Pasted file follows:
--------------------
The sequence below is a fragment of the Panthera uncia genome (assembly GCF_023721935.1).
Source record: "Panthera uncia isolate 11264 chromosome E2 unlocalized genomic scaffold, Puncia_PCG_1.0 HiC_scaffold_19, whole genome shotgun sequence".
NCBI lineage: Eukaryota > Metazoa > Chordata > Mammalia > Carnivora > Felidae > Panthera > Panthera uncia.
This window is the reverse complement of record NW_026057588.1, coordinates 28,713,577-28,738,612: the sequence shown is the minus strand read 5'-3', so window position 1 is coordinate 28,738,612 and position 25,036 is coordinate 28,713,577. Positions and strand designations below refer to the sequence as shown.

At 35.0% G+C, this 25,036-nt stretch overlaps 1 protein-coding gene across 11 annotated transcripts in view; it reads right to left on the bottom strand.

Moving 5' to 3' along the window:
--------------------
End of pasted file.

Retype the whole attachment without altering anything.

The sequence below is a fragment of the Panthera uncia genome (assembly GCF_023721935.1).
Source record: "Panthera uncia isolate 11264 chromosome E2 unlocalized genomic scaffold, Puncia_PCG_1.0 HiC_scaffold_19, whole genome shotgun sequence".
NCBI lineage: Eukaryota > Metazoa > Chordata > Mammalia > Carnivora > Felidae > Panthera > Panthera uncia.
This window is the reverse complement of record NW_026057588.1, coordinates 28,713,577-28,738,612: the sequence shown is the minus strand read 5'-3', so window position 1 is coordinate 28,738,612 and position 25,036 is coordinate 28,713,577. Positions and strand designations below refer to the sequence as shown.

At 35.0% G+C, this 25,036-nt stretch overlaps 1 protein-coding gene across 11 annotated transcripts in view; it reads right to left on the bottom strand.

Moving 5' to 3' along the window: